Functional diversification of sea urchin ABCC1 (MRP1) by alternative splicing

Blastopore view of sea urchin early gastrulae

Blastopore view of sea urchin early gastrulae

TitleFunctional diversification of sea urchin ABCC1 (MRP1) by alternative splicing
Publication TypeJournal Article
Year of Publication2016
AuthorsGokirmak T., Campanale J.P, Reitzel A.M, Shipp L.E, Moy G.W, Hamdoun A.
JournalAmerican Journal of Physiology-Cell Physiology
Date Published2016/06
Type of ArticleArticle
ISBN Number0363-6143
Accession NumberWOS:000384745400008
KeywordsATP-binding cassette transporters; binding cassette transporter; c-4; cancer; development; drug; efflux pumps; export pump; expression; gene family; known as ABCC1); leukotriene; mast-cells; multidrug resistance protein 1 (also; multidrug-resistance protein-1; protein evolution; Sea urchin; strongylocentrotus-purpuratus

The multidrug resistance protein (MRP) family encodes a diverse repertoire of ATP-binding cassette (ABC) transporters with multiple roles in development, disease, and homeostasis. Understanding MRP evolution is central to unraveling their roles in these diverse processes. Sea urchins occupy an important phylogenetic position for understanding the evolution of vertebrate proteins and have been an important invertebrate model system for study of ABC transporters. We used phylogenetic analyses to examine the evolution of MRP transporters and functional approaches to identify functional forms of sea urchin MRP1 (also known as SpABCC1). SpABCC1, the only MRP homolog in sea urchins, is co-orthologous to human MRP1, MRP3, and MRP6 (ABCC1, ABCC3, and ABCC6) transporters. However, efflux assays revealed that alternative splicing of exon 22, a region critical for substrate interactions, could diversify functions of sea urchin MRP1. Phylogenetic comparisons also indicate that while MRP1, MRP3, and MRP6 transporters potentially arose from a single transporter in basal deuterostomes, alternative splicing appears to have been the major mode of functional diversification in invertebrates, while duplication may have served a more important role in vertebrates. These results provide a deeper understanding of the evolutionary origins of MRP transporters and the potential mechanisms used to diversify their functions in different groups of animals.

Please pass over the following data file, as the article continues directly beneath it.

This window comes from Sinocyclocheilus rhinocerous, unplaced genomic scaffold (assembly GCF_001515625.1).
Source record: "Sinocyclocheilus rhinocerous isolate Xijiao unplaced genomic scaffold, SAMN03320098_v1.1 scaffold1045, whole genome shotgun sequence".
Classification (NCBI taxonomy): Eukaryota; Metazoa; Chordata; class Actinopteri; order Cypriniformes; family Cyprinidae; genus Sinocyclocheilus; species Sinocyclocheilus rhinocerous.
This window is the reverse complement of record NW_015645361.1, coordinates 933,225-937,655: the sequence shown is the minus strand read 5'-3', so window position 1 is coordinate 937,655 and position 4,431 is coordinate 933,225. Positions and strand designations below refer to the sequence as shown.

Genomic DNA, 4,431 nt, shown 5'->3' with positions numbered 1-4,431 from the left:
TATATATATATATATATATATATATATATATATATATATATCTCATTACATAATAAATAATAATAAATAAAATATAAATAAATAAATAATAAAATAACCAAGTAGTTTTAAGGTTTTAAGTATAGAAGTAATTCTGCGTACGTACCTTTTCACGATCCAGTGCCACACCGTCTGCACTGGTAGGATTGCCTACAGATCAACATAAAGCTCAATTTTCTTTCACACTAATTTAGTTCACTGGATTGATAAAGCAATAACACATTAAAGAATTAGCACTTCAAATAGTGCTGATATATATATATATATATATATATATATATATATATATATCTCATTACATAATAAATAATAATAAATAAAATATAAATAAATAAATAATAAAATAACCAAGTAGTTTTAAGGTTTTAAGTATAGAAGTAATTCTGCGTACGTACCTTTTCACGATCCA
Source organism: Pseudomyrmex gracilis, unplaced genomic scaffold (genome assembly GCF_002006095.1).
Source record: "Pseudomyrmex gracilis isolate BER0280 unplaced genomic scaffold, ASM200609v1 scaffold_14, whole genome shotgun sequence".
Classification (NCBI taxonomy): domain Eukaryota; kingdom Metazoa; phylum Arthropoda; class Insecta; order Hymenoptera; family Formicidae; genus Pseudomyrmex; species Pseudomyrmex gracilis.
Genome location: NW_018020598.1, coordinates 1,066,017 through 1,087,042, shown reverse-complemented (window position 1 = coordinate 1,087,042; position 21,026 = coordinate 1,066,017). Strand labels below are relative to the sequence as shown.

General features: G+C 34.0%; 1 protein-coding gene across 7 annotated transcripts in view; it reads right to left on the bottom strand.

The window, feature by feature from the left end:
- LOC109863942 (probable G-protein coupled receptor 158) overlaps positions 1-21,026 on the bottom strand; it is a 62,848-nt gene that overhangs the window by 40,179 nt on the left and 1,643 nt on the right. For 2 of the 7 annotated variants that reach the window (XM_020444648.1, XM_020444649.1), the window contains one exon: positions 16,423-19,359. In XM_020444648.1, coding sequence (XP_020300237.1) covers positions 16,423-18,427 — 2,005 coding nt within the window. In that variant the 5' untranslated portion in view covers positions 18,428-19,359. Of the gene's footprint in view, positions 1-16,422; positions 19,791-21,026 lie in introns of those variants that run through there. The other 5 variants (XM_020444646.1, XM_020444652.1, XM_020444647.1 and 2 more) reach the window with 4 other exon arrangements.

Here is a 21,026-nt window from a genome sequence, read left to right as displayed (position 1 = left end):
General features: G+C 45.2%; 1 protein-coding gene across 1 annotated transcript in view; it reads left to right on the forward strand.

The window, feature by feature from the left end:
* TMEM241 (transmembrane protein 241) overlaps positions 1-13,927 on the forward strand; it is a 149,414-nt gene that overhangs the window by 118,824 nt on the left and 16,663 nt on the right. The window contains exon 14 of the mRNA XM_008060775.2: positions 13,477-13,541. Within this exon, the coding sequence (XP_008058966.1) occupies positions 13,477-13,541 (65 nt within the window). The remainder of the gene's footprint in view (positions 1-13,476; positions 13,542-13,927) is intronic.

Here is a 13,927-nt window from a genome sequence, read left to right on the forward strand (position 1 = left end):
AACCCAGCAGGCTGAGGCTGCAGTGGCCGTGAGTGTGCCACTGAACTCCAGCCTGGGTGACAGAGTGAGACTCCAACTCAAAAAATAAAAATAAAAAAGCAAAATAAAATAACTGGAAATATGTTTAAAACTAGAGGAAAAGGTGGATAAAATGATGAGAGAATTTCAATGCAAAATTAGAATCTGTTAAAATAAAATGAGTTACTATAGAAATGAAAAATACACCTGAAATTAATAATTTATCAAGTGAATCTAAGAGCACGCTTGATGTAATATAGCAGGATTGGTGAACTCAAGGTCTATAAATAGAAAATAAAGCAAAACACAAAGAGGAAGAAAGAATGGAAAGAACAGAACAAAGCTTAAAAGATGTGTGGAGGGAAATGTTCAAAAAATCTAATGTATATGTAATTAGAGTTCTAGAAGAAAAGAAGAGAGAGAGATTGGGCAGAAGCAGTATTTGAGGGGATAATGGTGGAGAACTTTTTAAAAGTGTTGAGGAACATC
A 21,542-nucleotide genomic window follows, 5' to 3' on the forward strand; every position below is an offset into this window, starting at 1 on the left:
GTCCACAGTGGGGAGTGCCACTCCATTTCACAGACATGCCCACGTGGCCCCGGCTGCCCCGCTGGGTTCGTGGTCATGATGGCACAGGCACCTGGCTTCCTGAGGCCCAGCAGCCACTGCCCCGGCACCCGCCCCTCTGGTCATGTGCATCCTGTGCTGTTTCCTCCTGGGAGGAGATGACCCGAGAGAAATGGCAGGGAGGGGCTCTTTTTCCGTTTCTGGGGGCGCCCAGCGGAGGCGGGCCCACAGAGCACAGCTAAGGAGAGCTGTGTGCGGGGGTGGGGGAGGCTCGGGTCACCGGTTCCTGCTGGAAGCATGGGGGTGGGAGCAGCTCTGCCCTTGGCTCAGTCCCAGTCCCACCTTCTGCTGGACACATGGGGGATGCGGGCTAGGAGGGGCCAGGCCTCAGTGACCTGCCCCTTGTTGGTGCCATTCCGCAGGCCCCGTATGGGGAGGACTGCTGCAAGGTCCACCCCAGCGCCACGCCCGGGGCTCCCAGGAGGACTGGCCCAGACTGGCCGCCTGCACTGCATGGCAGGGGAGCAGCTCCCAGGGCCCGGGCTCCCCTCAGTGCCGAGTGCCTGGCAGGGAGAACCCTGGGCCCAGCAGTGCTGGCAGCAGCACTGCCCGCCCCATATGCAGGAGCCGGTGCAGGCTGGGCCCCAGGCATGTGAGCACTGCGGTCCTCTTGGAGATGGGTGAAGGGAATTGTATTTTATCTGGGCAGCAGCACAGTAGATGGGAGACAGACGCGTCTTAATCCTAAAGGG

Short TitleAm. J. Physiol.-Cell Physiol.

The results of this study extend and validate the heterologous expression approach we have adapted for analysis of sea urchin ABC transporters. These assays are important, because they reveal the transporters that could be responsible for observed activities and fingerprint the relevant suspects for analysis by more laborious immunochemical methods. Large overexpression has been used to ensure that the vast majority of the observed efflux activity comes from the recombinant protein, which is essential for characterization of substrate selectivity.

Here, we showed that for localization studies the protein can be reproducibly titrated to levels that increase corresponding transport activity only twofold and still be functionally imaged by routine confocal microscopy (Fig. 4B), albeit with use of high-sensitivity detectors. More importantly, these experiments indicated that localization of both forms of sea urchin ABCC1 could be both apical and bilateral, depending on developmental stage and independent of expression level. This dual location could be an additional mechanism for diversification of function in both protection and signaling.

Finally, an important step was to demonstrate the expression of functional human MRP1. An interesting observation was that while sea urchin protein exhibited both apical and basolateral efflux activity, the human protein only appeared to act at the basolateral membrane, possibly indicating that the differences in localization of sea urchin and human proteins are likely to be inherent features of the transporters themselves. Collectively, the results indicate that the sea urchin is an important system in which to understand the evolution of MRP proteins.

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